Title 5 Rules and Regulations Revision
In 2013, the California Department of Education (CDE) began the process of amending the California Code of Regulations, Title 5, Sections 3001–3088, which governs the provision of special education services in the state. The process that the CDE took to amend the regulations, including the original notice of proposed rulemaking, the original proposed regulations, and the final regulations, can be found at the CDE. In deciding to amend Title 5, the CDE stated that it wanted to update regulations that had not been updated since April 20, 1988. The goal of the CDE was to align the new regulations with almost 30 years of legal rulings and statutory and federal requirements.
While the Learning Rights Law Center supports updating Title 5 to fully capture the advancements parents and students have made in special education since 1988, we believe that the proposed regulations do not adequately reflect the hard fought victories of our parents and students who have struggled to make special education in California vastly different than it was 30 years ago.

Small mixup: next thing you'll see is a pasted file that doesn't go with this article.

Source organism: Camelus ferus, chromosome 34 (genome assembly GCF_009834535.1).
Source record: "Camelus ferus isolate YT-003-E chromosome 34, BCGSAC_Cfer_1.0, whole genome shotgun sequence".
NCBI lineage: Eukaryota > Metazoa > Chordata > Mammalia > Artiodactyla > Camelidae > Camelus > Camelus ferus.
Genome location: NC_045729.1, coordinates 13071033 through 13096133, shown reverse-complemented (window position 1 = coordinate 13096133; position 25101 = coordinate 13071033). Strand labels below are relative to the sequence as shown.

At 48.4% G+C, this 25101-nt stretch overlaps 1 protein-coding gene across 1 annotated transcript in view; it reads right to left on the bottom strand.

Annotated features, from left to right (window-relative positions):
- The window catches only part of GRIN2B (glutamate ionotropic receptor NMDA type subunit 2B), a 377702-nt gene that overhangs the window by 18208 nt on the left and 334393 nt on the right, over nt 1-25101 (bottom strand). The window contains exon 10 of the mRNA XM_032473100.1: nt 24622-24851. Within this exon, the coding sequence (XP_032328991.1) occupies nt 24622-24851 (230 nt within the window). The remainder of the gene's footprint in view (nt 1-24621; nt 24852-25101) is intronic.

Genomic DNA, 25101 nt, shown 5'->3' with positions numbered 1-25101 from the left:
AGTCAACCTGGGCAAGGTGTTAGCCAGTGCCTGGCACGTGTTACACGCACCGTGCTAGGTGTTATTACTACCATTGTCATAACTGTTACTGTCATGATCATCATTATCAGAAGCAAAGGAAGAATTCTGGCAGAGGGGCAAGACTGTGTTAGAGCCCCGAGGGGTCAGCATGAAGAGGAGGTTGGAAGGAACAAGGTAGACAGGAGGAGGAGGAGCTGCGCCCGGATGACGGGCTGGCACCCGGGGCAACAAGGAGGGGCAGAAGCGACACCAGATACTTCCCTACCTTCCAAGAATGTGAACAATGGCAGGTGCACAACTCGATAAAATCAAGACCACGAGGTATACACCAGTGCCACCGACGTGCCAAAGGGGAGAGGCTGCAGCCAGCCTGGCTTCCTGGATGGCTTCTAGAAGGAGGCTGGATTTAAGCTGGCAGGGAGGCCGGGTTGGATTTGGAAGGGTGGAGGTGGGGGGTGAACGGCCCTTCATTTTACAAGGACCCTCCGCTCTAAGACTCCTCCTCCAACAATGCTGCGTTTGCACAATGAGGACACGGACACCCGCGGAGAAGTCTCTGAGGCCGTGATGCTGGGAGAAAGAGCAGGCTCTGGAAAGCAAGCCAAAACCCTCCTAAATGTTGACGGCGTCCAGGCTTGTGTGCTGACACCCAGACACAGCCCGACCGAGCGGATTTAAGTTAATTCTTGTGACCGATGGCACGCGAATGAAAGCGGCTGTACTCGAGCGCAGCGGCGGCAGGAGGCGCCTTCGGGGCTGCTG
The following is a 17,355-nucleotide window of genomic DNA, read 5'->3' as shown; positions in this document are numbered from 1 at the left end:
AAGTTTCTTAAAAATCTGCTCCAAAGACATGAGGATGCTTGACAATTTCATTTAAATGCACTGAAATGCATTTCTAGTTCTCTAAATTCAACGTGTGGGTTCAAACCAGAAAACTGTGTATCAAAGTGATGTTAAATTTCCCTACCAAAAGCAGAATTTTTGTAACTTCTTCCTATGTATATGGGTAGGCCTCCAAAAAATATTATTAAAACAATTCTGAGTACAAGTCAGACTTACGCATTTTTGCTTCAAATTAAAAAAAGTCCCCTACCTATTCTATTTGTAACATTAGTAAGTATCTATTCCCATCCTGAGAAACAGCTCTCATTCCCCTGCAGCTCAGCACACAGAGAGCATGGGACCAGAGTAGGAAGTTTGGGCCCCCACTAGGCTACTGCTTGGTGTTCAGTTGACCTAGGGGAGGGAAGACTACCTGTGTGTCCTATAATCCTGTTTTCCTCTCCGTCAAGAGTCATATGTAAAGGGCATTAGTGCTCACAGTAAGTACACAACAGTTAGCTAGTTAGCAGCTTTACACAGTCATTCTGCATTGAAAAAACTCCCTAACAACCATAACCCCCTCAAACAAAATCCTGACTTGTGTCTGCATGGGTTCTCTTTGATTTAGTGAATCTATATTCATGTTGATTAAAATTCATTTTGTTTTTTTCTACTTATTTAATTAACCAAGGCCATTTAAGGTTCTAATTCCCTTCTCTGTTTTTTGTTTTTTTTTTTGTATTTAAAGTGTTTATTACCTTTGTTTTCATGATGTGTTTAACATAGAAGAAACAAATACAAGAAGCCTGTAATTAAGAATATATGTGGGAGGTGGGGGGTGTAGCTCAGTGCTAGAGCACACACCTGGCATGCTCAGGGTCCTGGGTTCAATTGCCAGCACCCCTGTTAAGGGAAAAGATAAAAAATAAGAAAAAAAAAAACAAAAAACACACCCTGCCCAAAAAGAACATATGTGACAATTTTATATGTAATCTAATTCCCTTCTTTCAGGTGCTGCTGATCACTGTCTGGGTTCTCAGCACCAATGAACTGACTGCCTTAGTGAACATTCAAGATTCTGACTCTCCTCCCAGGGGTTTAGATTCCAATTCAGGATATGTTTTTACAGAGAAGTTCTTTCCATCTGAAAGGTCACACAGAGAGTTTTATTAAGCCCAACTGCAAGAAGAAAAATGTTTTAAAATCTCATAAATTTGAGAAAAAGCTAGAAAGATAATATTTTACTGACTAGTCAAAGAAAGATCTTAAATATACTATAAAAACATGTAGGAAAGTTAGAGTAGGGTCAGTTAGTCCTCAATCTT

On July 2013, as the rulemaking process was in full force, Janeen Steel, our current Co-Executive Director, voiced her concerns to the California Department of Education and the California State Board of Education. Her letter on behalf of the Learning Rights Law Center captures our concerns that the new regulations unnecessarily removed definitions vital to the understanding of special education, removed credentialing for public schools in related services contexts, and generally would result in more confusion and litigation. Fortunately, the State and the Board listened to many of the concerns posed by Janeen and other advocates. The final regulations, effective July 1, 2014, are vastly improved, but still imperfect.
As the new regulations are implemented, the Learning Rights Law Center will continue to monitor and challenge any law that goes against the progress that our parents and students have fought for. As a guide for parents and advocates to better understand the changes to Title 5, we have published user friendly charts in English and Spanish